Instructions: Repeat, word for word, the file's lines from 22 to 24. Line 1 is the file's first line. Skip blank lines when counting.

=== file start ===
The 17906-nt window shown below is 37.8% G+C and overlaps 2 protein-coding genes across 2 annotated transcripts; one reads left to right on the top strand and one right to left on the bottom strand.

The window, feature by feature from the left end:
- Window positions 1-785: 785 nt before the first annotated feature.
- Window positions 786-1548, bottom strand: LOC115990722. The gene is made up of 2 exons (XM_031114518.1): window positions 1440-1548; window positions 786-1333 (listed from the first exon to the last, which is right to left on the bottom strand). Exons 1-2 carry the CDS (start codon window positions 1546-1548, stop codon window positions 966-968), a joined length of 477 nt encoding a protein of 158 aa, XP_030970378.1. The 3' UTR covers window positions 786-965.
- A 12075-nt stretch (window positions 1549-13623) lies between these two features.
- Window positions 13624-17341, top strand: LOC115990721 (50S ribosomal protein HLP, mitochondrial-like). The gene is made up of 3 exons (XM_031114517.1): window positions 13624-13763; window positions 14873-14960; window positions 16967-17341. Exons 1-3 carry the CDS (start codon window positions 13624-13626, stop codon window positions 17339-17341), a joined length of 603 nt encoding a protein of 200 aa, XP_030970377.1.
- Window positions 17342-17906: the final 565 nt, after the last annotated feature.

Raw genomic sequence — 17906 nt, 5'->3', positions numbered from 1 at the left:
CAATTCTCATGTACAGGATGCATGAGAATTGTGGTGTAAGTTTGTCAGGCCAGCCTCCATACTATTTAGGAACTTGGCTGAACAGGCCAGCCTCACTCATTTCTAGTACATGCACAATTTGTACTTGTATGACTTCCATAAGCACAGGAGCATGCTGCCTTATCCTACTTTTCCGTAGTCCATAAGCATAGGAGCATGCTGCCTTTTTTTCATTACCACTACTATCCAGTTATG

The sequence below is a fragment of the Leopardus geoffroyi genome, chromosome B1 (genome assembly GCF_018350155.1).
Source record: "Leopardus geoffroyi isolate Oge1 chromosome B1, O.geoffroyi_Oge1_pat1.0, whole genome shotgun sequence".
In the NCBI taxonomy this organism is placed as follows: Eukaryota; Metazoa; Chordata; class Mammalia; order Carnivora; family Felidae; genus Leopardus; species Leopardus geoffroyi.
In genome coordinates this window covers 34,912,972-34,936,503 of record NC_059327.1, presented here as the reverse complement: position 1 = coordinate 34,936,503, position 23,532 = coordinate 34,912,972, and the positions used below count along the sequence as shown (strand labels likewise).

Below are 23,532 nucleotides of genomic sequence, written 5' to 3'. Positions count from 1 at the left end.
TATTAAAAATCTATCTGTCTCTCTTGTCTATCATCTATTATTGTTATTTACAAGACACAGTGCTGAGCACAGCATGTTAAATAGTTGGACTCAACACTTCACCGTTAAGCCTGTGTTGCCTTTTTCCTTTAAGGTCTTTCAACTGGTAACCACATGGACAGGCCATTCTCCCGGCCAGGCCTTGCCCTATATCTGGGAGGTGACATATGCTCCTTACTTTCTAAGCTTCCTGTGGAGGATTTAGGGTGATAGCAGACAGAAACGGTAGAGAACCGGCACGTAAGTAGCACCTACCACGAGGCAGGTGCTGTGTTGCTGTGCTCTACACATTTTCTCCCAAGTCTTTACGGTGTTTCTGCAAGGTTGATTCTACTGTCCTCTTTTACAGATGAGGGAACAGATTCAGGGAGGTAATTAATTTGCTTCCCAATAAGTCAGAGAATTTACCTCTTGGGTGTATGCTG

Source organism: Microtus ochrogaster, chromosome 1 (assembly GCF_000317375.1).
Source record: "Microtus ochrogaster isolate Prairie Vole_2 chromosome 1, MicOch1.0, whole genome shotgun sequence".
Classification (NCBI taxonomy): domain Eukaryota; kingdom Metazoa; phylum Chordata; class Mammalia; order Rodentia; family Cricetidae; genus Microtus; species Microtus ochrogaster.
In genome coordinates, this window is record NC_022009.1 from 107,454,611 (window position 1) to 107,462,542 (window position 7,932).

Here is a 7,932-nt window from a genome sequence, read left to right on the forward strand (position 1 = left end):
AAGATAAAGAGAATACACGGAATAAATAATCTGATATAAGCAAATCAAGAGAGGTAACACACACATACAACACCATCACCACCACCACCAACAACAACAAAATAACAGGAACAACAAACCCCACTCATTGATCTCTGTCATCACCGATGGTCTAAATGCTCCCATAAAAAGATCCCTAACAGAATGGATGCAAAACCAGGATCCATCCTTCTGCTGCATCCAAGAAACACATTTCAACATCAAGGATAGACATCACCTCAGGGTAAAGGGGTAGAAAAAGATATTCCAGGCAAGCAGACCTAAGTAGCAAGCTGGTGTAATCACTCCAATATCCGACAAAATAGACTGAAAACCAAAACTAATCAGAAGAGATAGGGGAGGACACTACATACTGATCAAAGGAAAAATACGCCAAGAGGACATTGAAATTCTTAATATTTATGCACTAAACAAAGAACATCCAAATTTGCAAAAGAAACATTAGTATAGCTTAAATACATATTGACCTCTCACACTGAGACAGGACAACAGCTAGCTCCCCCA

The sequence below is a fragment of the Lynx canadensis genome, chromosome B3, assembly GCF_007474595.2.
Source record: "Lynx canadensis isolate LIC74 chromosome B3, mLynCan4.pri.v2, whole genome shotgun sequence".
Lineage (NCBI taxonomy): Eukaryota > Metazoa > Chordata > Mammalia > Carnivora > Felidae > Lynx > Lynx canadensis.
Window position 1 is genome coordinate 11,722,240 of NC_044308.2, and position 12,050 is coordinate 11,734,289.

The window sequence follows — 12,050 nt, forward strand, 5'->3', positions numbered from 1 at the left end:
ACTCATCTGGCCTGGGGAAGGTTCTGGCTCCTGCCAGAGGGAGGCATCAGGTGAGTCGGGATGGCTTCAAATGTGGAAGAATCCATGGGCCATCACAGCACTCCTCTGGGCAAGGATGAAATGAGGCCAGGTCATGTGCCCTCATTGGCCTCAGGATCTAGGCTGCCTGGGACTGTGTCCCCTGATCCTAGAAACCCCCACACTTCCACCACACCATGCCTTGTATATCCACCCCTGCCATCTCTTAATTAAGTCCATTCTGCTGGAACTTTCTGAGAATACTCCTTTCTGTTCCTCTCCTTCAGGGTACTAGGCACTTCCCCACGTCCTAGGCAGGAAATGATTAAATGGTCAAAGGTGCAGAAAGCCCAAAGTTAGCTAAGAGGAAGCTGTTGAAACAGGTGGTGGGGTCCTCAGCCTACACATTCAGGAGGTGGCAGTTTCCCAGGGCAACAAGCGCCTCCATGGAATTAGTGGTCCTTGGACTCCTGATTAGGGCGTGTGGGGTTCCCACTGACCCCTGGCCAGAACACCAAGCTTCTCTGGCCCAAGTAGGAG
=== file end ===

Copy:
The sequence below is a fragment of the Lynx canadensis genome, chromosome B3, assembly GCF_007474595.2.
Source record: "Lynx canadensis isolate LIC74 chromosome B3, mLynCan4.pri.v2, whole genome shotgun sequence".
Lineage (NCBI taxonomy): Eukaryota > Metazoa > Chordata > Mammalia > Carnivora > Felidae > Lynx > Lynx canadensis.